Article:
Tourists will contribute to scientific research in Chile’s parks

New tours being launched by the Research Center for Ecosystems of Patagonia will offer visitors a chance to work alongside scientists to gather important information about the southern region’s nature reserves.

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Chile’s Patagonia has always drawn in countless travelers with its awe-inspiring landscapes. Some are hungry for an adventurous trek through one of the region’s many national parks or for a cruise through its gigantic fjords.

Now, for people who love both nature and the sciences, the Research Center for Ecosystems of Patagonia (CIEP) is offering something different. Participants on the tours will visit some of the region’s most remote locations and have the chance to take part in activities that include recording dolphins talking with one other, studying glacier movement patterns or developing sailing skills in the north of Patagonia.

“The idea is to promote scientific knowledge, create local capacities to explore this virgin territory and invite tourism operators to improve their knowledge about Aysén,” Mauricio Osorio, the outreach manager for the project said in an email. The center does multidisciplinary research in Patagonia – including studies of meteorological and climatic conditions. The tourism project is being implemented with the support of the Chilean Economic Development Agency (CORFO).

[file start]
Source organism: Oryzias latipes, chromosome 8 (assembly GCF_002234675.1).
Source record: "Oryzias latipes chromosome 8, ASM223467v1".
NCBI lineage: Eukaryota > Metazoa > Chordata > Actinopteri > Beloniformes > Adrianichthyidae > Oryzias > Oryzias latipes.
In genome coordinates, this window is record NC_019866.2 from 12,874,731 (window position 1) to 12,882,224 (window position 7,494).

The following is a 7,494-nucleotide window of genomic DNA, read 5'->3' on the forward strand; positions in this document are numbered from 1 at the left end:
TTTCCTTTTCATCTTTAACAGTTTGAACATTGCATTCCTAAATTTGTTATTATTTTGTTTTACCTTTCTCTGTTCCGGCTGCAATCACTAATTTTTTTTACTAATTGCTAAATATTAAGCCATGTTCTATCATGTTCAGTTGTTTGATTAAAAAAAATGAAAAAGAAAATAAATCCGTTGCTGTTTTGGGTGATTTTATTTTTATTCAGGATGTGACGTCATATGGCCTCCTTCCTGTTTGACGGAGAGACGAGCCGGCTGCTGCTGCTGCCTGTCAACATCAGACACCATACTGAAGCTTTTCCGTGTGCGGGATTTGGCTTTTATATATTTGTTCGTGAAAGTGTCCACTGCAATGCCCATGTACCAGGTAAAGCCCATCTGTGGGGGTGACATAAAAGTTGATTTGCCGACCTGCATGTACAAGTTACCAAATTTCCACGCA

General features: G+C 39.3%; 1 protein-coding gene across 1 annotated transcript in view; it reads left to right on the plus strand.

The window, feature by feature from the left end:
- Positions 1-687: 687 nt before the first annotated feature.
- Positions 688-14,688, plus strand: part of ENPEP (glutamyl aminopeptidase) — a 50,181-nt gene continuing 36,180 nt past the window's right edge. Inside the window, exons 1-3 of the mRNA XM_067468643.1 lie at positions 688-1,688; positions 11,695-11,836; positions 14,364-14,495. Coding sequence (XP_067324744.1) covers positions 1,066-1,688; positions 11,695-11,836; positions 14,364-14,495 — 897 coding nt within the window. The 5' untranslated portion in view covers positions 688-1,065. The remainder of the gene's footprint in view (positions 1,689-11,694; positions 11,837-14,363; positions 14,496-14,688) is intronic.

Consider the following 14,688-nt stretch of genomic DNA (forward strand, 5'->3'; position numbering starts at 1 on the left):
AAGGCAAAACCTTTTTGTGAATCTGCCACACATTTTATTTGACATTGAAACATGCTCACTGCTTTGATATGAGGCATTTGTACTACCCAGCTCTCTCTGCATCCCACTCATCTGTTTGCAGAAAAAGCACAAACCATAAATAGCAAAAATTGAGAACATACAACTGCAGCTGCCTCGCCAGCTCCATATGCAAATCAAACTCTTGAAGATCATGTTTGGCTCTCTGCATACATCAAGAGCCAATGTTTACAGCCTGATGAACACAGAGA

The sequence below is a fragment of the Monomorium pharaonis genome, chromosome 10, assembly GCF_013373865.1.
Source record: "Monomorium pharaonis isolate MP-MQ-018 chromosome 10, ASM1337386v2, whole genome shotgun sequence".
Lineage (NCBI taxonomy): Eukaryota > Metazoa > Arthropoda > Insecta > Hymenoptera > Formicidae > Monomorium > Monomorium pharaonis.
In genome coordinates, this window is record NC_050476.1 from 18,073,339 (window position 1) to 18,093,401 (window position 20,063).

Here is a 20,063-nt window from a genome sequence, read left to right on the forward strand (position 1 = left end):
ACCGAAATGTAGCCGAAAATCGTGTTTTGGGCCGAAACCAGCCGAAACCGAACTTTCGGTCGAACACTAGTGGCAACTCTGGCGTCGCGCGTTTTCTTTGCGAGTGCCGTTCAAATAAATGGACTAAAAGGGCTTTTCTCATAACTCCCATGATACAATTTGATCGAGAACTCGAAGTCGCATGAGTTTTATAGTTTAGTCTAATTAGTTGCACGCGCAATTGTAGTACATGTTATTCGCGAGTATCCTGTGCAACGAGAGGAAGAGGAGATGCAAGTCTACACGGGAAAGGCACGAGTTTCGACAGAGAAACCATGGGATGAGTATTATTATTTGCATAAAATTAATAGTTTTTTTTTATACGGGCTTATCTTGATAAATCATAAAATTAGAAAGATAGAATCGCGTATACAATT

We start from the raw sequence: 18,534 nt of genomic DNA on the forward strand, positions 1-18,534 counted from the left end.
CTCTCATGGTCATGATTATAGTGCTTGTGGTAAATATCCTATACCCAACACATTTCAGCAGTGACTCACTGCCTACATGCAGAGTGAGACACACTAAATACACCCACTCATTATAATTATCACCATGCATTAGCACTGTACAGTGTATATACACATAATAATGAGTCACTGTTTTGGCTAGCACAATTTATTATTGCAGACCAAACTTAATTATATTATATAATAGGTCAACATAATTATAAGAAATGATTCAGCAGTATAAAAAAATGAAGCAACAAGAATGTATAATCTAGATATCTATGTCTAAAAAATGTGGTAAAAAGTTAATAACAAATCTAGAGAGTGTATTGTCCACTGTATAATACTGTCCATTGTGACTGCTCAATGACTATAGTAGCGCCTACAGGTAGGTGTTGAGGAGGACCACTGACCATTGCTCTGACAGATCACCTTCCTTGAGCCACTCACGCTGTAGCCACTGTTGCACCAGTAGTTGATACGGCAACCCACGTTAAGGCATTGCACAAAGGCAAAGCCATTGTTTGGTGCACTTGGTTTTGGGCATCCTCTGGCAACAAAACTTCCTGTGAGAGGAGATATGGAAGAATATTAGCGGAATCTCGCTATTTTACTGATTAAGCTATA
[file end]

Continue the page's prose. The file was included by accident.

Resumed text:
From December, the center is launching seven pilot projects – including trips to the isolated Wager Island and Steffen Fjords to study archeology and history of the area as well as a trip to the northern Patagonia ice field within the boundaries of the Laguna San Rafael National Park to study glaciers and geology.

Osorio said the center expects to attract people who want to take part in a scientific project or simply follow the field work and learn about scientific investigations. He is also expecting to attract people who enjoy volunteering and do not mind paying to take part in research. The initial seven projects already have the infrastructure in place to sustain a long-term research process and accept volunteers, he said.

“In each of the projects we have begun scientific research and are looking for ways to bridge science with the community and tourists,” Osorio said. The center aims to have between 15 and 20 routes by 2012 and future projects will include condor watching near the city of Coyhaique in the Aysén region.

This post is also available in Spanish